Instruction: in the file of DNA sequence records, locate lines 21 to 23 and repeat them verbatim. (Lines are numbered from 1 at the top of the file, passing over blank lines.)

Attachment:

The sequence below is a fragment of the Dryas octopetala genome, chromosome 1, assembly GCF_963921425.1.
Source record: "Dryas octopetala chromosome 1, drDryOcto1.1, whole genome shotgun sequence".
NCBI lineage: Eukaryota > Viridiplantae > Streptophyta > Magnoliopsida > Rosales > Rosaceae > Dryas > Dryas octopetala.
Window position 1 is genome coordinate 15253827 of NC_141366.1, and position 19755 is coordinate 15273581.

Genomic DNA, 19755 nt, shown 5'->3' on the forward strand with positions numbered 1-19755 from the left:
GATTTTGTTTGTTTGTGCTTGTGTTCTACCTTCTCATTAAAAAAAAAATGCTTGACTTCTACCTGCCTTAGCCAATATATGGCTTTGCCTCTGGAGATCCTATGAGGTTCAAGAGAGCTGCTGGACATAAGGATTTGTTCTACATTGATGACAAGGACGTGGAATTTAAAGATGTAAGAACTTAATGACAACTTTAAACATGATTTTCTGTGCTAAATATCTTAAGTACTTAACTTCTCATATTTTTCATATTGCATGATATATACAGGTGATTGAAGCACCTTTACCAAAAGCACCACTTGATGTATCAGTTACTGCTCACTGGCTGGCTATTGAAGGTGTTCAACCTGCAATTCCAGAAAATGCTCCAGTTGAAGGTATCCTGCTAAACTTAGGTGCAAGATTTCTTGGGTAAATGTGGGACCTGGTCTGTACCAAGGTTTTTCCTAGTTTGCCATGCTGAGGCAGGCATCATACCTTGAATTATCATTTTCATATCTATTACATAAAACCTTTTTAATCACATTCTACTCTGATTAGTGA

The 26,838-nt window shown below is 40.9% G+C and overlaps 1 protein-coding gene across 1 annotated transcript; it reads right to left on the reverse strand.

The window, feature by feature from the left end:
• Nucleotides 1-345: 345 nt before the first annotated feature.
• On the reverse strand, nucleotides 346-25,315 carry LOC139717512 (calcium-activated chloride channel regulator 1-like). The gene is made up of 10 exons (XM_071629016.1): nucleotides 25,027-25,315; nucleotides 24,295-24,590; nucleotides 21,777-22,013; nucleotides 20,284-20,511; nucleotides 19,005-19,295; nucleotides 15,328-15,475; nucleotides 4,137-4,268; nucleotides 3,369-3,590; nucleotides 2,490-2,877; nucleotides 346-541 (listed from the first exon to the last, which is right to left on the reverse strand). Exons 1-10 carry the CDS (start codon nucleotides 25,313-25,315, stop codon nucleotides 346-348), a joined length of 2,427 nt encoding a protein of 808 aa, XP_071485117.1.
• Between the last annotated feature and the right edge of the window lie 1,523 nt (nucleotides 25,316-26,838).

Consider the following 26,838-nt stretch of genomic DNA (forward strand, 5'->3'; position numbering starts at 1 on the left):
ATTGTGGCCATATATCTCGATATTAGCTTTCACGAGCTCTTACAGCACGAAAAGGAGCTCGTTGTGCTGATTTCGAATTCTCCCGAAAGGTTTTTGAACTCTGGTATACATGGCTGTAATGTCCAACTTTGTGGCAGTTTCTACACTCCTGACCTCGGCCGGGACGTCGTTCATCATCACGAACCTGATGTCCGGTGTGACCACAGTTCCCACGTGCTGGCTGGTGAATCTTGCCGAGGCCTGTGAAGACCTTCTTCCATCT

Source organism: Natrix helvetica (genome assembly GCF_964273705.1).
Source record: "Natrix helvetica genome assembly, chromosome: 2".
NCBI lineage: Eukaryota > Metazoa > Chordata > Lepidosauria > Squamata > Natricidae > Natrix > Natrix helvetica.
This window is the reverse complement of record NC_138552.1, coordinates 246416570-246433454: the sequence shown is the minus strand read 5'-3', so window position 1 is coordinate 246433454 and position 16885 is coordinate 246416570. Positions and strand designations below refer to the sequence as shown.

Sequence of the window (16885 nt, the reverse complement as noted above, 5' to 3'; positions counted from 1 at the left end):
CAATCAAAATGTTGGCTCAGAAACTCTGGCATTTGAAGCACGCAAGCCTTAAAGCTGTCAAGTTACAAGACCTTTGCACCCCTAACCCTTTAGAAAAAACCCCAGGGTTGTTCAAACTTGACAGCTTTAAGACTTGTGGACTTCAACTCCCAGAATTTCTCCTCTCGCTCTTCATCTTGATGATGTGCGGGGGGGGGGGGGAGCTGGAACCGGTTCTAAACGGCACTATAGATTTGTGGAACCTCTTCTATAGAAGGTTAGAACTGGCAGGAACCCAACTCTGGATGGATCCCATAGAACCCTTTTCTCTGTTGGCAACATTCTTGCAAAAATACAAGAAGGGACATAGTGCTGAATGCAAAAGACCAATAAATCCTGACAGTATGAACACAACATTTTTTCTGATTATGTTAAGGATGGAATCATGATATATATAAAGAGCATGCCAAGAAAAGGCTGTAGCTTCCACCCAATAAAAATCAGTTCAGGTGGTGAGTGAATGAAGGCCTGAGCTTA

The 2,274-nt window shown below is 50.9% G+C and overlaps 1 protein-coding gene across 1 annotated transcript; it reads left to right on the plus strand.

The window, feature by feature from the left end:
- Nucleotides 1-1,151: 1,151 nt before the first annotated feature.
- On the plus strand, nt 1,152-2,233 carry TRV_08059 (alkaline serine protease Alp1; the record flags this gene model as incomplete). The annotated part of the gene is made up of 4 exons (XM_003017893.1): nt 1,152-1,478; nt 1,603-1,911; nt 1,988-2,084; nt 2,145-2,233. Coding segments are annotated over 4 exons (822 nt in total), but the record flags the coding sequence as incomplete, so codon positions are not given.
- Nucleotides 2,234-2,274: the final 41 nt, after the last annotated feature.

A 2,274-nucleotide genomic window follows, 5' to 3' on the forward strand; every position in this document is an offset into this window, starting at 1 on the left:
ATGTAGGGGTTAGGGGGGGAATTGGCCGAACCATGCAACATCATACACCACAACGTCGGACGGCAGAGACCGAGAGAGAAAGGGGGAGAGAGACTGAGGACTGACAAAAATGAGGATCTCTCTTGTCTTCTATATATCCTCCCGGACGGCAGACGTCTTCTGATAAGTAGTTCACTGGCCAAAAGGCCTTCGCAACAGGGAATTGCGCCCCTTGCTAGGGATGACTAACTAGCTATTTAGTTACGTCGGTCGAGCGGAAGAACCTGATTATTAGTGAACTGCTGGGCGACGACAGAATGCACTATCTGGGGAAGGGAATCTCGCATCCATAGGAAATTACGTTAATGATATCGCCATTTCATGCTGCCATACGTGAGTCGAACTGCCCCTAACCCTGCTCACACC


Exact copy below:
The window, feature by feature from the left end:
- Nucleotides 1-1,151: 1,151 nt before the first annotated feature.
- On the plus strand, nt 1,152-2,233 carry TRV_08059 (alkaline serine protease Alp1; the record flags this gene model as incomplete). The annotated part of the gene is made up of 4 exons (XM_003017893.1): nt 1,152-1,478; nt 1,603-1,911; nt 1,988-2,084; nt 2,145-2,233. Coding segments are annotated over 4 exons (822 nt in total), but the record flags the coding sequence as incomplete, so codon positions are not given.